I woke up this morning with a realization. It’s been sitting under the surface of my consciousness for years. I just haven’t been able to truly see it. Or, maybe, I’ve kept the blinders closed up so tightly to keep me from seeing it. To protect myself.

 

Judgement.

 

You see, this is the root of all my anxieties. And those fears only became amplified in my marriage.

 

It all starts with childhood.

 

I had a grandmother who used shame to control her kids and grandkids. Common phrases said to my mom and uncles were “I do all this for you and this is how you repay me?” and “Kids are seen but not heard.” She was very dismissive about the emotional state of her family, while at the same time doing everything in her power to make our family look pristine and perfect on the outside.

 

I had a mother who was so worried about how the world (especially her parents) perceived her, that the message her little boy learned was he had to be perfect in everything he did. He learned that perfection wasn’t for him, it was to protect his mother from the shame and judgment she felt if he didn’t meet the family’s high expectations.

 

Add a biological father who couldn’t manage his own shame and fear of judgement, that he disappeared from this little boy’s life. Instead of being the father this boy needed, he ran and shirked his responsibilities.

 

Mix this up with a step-father who was physically and emotionally abused by an alcoholic father and who was forced to grow up fast to support his family in his pre-teen years. This man built an emotional wall of rage to protect himself from his own demons.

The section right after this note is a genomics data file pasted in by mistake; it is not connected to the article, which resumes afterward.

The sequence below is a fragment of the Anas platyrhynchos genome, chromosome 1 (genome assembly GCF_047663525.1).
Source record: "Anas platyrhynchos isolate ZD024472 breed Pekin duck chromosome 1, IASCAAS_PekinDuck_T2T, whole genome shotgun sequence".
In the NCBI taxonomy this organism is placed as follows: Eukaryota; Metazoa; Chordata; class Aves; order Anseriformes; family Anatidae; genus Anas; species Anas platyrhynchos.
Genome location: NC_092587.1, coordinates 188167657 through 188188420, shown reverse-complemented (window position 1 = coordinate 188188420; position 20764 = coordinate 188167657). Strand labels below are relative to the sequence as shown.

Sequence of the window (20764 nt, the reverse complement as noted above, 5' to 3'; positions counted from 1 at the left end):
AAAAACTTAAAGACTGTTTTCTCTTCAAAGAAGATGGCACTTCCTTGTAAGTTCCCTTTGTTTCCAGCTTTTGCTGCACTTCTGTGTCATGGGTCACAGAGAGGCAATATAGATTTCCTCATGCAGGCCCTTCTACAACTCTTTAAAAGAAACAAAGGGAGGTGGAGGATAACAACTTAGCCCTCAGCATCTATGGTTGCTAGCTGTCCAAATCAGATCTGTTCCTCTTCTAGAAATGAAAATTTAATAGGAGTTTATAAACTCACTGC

All this little boy wanted and needed was to be nurtured and loved. He had grand fantasies of becoming a super hero to save the world. He had a kinship with Bilbo and Frodo, because they too, were small, and yet they were large beyond their means. He had a vision to fly a 747. Not just any airplane, but the BIGGEST one there was. It wasn’t because he was vertically challenged that made him feel small. He felt small because the people around him never saw him.

 

He only wanted to be seen.

 

Judgement.

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I received an email last week about a new book written by Robert Weiss. Robert Weiss is a “digital-age intimacy and relationships expert specializing in infidelity and addictions – most notably sex, porn, and love addiction.” 

 

I had the privilege of  seeing him in person a few years ago at a talk in my home town. He’s a recovering sex addict himself, a therapist who is CSAT trained (specific training for sex addiction), and also hosts an online sex, love and porn addict webinar every Friday night at In The Rooms.

 

Robert Weis has written a number of books about sex addiction:

 

A large part of my recovering journey has been to understand how my addiction affected my wife. It’s learning how my actions damaged her that allows me the empathy and compassion to understand her decisions and to be supportive when she’s triggered. I continue to look for new information about partners of sex addicts, not only to help me understand her, but to also continue to remind me that there are two sides to every coin. I wasn’t the only one in pain in our marriage.

 

Our recovery community has clearly changed viewpoints when it comes to treating the partner and Robert Weiss’s new book is the perspective my wife needed so many years ago.

 

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This week the World Health Organization (WHO) declared sex addiction a mental health disorder. In addition, WHO has also recently stated that compulsive video game playing is a disorder. And of course, this Wednesday Share day will be a controversial topic, especially since it’s been less than a year since the “Me Too” movement.

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